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Re: Generic processing of Fragment IDs in RFC 3023bis

From: Jonathan Rees <jar@creativecommons.org>
Date: Wed, 6 Oct 2010 08:54:54 -0400
Message-ID: <AANLkTiku10p_Wc22iH1pPbjY0-io+Odtu3mOpMXJ1Tn_@mail.gmail.com>
To: "Roy T. Fielding" <fielding@gbiv.com>
Cc: Noah Mendelsohn <nrm@arcanedomain.com>, Norman Walsh <ndw@nwalsh.com>, www-tag@w3.org
On Tue, Oct 5, 2010 at 5:52 PM, Roy T. Fielding <fielding@gbiv.com> wrote:
> On Oct 5, 2010, at 12:53 PM, Noah Mendelsohn wrote:
>
>> Roy Fielding writes:
> ... each of
> the sets of meaning above are, in fact, valuable world views that
> are used by different processors at different times for different
> purposes.  ...
> Is that enough?
>
> ....Roy

Well, if *I* am going to understand what you're saying, I don't think
it's enough. If I work hard I think I can sort of understand what you
mean by "identification", "meaning", and "resource" even though you
use these words very differently from how I do... we could dive into
terminology, but rather than dwell on that let's look at a concrete
example.

Suppose we have an application that can display XML elements, or do
some other processing on them. It is given a URI (or more precisely an
absolute URI reference with a fragment id). It has a choice of either
of two APIs or libraries to use to determine an element designated or
"identified" by the URI. Library 1 selects elements according to XML
generic fragid processing, while library 2 is an RDF processor that is
capable of inferring, based on available axioms, that the URI
"identifies" an XML element and, in fact, some particular element
whose properties (its attributes and so on) are known.

Depending on which URI-derefencing library the application chooses to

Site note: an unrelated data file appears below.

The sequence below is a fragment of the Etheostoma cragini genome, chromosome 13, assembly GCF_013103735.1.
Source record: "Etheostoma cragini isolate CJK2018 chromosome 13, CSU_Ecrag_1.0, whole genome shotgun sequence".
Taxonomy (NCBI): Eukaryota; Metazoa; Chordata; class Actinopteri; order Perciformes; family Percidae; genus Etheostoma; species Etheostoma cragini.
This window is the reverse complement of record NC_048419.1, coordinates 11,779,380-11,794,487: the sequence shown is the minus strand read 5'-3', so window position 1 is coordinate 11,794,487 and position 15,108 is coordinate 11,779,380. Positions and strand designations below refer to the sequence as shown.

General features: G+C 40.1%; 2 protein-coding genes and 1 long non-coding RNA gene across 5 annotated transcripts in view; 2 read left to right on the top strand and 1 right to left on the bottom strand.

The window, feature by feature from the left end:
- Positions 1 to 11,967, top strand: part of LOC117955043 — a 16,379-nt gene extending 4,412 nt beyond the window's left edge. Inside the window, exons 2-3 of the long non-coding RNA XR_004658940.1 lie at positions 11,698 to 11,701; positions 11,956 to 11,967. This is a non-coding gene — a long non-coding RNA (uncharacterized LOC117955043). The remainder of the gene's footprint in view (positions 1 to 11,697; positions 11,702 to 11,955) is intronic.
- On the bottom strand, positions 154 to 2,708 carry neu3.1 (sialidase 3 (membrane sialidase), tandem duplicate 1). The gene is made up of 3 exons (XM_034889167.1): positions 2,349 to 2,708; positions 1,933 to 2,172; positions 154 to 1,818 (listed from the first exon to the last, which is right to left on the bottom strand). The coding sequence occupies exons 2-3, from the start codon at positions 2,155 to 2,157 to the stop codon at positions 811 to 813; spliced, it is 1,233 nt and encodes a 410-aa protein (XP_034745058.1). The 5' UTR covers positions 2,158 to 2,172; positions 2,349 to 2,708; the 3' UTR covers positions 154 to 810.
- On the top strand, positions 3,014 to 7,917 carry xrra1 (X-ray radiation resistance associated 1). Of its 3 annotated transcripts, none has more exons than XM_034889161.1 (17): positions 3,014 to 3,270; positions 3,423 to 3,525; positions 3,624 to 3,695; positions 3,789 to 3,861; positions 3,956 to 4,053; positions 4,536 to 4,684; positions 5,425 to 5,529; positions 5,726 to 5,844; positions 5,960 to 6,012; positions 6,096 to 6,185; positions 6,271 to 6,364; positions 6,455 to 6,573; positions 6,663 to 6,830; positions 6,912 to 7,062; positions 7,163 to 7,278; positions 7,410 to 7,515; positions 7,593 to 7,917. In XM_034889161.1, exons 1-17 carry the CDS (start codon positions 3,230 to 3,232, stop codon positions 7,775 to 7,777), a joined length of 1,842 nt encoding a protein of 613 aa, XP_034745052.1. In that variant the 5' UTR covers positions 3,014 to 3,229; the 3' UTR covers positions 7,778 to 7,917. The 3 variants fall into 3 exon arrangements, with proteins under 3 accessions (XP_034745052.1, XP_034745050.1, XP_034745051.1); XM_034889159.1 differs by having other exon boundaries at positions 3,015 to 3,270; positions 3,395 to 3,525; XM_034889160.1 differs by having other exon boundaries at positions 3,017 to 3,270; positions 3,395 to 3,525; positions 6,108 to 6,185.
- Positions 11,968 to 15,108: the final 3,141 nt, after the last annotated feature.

use, the application will get either of two different elements for the
same URI - even if none of the information involved in the
determinations is stale.

Without considering the question of which library the application
"should" use, it appears that you are saying three things: first, that
this is a perfectly natural state of affairs, so it has to be accepted
because it's the way the world works; second, that the cat is out of
the bag and we couldn't change things even if we wanted to; and third,
that the practice of having multiple interpretations is valuable and
we shouldn't change it even if we could.

Many people would consider coherent reference across protocols or
interpretation contexts a meaningless and misguided goal, while others
consider it the heart of web architecture. I note that in 2004-05 you
endorsed both the web architecture recommendation and the httpRange-14
resolution, and both of these say (in my reading of them at least)
that coherent reference across contexts is something to strive for.
This is the principle without which we wouldn't be having this
discussion (in fact the discussion is much more about the principle
than about the particular case). Have you changed your mind?

Best
Jonathan
Received on Wednesday, 6 October 2010 12:55:23 GMT

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